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Raising the Collective Performance of a Team

Team Performance

I’ve been reading “Multipliers” by Liz Wiseman, a book that raises the question: Why can individual performance vary so wildly from situation to situation? Much of what Wiseman (2017) speaks about focuses on two different types of leaders, named diminishers and multipliers. Diminishers tend to bring the collective productivity of a team down, while multipliers raise the collective performance of a team. There are five key concepts you can utilize to increase the collective performance of your team that we focus on within our group at Faith Technologies.


Micromanagers, swoopers, fixers — there are plenty of terms for bad leadership traits often shown by diminishers. Multipliers, however, enable teams to perform at a high level through the following:

  • Focus on clearing roadblocks and allowing associates to own the results of their work.
  • Create a safe environment in which everyone feels valued and is encouraged to learn new skills and take on stretch assignments.
  • Provide support and guidance, but resist jumping in too soon when issues arise.

I was having a conversation regarding a new initiative and realized that my cohort was showing signs of struggle. Diving in, I learned that they had a fear of failure and didn’t want to take risks on projects in which they weren’t a demonstrated expert. This stemmed from a previous situation in which they had inadvertently applied a change to the incorrect environment, causing an outage to a key system. Due to the disciplinary nature of their leader at the time, fear of failure drove their actions over the past decade. We all know that everyone makes mistakes. Leaders of high-performing teams enable their associates to work without fear of being chastised or second guessed.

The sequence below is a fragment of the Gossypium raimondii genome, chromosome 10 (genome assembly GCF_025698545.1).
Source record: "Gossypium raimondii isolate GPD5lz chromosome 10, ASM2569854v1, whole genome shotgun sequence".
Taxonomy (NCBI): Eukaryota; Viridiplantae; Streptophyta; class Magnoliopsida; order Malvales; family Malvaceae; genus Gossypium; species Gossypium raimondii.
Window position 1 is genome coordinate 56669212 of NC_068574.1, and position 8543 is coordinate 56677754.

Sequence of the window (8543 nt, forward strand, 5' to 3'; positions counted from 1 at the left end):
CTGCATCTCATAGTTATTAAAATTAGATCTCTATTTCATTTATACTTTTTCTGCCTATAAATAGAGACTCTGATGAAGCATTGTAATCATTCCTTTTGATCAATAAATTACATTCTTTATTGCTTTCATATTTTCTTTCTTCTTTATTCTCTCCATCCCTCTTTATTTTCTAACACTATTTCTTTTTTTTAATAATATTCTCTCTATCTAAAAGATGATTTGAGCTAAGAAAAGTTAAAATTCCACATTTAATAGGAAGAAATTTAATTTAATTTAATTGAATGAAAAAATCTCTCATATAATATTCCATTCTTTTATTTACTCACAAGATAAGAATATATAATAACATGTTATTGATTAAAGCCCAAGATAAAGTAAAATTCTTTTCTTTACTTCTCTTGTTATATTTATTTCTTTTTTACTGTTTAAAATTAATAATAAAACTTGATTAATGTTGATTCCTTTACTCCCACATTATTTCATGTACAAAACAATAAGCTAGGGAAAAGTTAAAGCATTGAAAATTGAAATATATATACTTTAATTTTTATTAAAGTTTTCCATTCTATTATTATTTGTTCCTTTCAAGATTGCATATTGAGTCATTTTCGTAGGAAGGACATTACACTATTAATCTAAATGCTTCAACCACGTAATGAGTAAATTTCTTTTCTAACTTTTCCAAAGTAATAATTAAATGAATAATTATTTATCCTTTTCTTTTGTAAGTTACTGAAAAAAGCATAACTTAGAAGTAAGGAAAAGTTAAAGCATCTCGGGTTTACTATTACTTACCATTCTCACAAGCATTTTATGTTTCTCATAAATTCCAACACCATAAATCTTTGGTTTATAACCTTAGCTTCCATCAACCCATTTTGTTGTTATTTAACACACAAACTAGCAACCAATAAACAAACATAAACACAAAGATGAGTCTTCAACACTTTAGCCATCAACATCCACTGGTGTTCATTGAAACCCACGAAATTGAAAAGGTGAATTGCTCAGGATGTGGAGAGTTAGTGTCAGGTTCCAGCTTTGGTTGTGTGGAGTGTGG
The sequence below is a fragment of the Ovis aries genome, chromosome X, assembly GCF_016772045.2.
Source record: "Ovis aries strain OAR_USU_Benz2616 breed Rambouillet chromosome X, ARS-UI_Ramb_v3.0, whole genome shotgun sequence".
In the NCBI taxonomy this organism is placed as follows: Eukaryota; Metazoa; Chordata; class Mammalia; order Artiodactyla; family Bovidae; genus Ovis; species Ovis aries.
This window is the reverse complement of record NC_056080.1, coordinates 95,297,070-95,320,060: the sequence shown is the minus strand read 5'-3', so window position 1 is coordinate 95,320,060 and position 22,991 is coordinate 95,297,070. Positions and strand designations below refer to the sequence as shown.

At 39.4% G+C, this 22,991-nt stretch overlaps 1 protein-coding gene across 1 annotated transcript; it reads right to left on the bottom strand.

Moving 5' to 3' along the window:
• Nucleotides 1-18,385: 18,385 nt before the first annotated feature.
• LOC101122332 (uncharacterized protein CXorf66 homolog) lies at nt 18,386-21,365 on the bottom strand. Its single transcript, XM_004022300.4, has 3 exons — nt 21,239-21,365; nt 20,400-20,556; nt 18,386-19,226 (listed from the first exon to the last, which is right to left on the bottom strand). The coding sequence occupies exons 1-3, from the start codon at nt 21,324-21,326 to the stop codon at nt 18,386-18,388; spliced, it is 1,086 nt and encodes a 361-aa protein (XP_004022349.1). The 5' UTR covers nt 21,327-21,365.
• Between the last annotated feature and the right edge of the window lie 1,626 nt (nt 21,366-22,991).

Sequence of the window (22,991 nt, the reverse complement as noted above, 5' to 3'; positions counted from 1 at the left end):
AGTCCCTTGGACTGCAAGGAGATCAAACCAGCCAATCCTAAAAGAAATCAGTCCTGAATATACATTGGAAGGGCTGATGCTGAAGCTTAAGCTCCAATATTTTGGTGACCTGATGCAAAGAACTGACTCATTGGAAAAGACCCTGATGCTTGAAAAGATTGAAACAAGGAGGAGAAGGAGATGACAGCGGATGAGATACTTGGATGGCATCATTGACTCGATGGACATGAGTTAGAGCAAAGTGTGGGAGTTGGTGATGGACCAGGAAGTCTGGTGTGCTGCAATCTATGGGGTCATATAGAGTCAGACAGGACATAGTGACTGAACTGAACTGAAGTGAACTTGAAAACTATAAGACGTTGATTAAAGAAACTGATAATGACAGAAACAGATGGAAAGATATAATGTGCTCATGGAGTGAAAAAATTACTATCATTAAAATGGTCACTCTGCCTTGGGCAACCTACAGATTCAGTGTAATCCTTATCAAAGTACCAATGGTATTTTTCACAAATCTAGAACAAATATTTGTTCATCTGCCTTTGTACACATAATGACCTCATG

A mentor of mine challenged me early in my career to listen more than 60% of the time in one-on-one conversations. That has been a difficult goal for me in my leadership journey, even after years of practice; it is a natural tendency for humans to want to speak to display expertise or quickly gain acceptance of an idea. Talking more and listening less is a common tactic of diminishers. Leaders who build high-performing teams take an approach of asking questions, ensuring everyone has a chance to provide his or her view, and listening emphatically to the voices of their team.

If you find yourself in a situation in which you are commanding the conversation, step back and reflect. Am I talking too much? Am I genuinely providing my expertise because I was asked to do so? Do I need to ask for the opinions of others?

Demonstrate Authenticity

Ever have that leader that you just gravitated to? A leader you felt you knew, trusted, and were truly a member of the team? That leader likely built that trust through a sense of authenticity. During a coaching conversation, a former associate revealed that trust was the most important value they held and described authentic behavior as the way to build trust with them. I asked, “Define what authentic means to you,” to which they replied, “You know it when you see it.”